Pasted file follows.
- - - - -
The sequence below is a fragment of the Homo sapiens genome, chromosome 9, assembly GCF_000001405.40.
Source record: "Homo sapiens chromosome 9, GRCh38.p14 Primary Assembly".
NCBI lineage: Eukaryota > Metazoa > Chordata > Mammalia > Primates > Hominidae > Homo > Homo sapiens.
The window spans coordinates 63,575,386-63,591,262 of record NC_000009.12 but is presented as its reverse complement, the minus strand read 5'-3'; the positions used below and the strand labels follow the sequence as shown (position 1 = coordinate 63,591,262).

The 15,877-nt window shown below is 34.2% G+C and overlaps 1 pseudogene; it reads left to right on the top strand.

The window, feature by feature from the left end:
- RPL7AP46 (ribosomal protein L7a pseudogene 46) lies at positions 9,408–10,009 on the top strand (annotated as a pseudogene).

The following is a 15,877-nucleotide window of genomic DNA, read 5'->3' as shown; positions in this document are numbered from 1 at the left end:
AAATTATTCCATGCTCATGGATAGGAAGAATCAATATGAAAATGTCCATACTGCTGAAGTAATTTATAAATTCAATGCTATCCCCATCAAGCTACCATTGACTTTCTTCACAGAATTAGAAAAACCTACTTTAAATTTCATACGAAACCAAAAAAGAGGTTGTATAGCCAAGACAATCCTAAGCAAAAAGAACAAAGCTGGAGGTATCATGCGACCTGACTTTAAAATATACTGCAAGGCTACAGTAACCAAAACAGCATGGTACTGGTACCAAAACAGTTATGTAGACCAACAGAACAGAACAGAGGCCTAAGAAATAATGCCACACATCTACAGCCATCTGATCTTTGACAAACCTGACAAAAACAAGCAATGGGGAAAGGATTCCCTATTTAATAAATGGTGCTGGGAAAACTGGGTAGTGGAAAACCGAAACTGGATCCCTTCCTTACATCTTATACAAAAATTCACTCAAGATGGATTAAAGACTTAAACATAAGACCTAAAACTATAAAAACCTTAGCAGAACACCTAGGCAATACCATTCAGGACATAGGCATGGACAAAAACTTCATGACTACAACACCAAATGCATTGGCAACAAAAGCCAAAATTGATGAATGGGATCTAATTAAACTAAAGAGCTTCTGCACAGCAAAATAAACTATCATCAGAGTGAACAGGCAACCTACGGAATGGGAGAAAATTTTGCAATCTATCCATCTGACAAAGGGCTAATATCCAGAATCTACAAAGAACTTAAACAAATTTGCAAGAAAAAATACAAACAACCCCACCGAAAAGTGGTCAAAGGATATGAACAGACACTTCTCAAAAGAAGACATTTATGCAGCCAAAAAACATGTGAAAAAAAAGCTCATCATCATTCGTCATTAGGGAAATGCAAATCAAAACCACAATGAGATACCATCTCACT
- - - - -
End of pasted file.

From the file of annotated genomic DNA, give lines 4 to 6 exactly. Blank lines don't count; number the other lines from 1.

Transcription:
The window spans coordinates 63,575,386-63,591,262 of record NC_000009.12 but is presented as its reverse complement, the minus strand read 5'-3'; the positions used below and the strand labels follow the sequence as shown (position 1 = coordinate 63,591,262).

The 15,877-nt window shown below is 34.2% G+C and overlaps 1 pseudogene; it reads left to right on the top strand.

The window, feature by feature from the left end: